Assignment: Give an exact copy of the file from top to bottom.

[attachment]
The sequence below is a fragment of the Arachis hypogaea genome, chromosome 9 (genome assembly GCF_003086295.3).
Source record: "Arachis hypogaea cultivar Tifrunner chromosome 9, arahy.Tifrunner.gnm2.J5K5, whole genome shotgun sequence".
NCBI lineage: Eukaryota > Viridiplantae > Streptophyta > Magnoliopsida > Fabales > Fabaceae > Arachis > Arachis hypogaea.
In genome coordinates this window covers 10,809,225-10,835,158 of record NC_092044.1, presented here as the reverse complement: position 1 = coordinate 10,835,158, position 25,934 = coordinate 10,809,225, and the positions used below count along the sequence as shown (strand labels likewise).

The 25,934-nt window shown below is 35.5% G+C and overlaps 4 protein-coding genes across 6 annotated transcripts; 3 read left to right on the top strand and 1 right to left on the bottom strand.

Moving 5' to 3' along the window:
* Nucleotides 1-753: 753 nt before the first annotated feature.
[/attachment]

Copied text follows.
The sequence below is a fragment of the Arachis hypogaea genome, chromosome 9 (genome assembly GCF_003086295.3).
Source record: "Arachis hypogaea cultivar Tifrunner chromosome 9, arahy.Tifrunner.gnm2.J5K5, whole genome shotgun sequence".
NCBI lineage: Eukaryota > Viridiplantae > Streptophyta > Magnoliopsida > Fabales > Fabaceae > Arachis > Arachis hypogaea.
In genome coordinates this window covers 10,809,225-10,835,158 of record NC_092044.1, presented here as the reverse complement: position 1 = coordinate 10,835,158, position 25,934 = coordinate 10,809,225, and the positions used below count along the sequence as shown (strand labels likewise).

The 25,934-nt window shown below is 35.5% G+C and overlaps 4 protein-coding genes across 6 annotated transcripts; 3 read left to right on the top strand and 1 right to left on the bottom strand.

Moving 5' to 3' along the window:
* Nucleotides 1-753: 753 nt before the first annotated feature.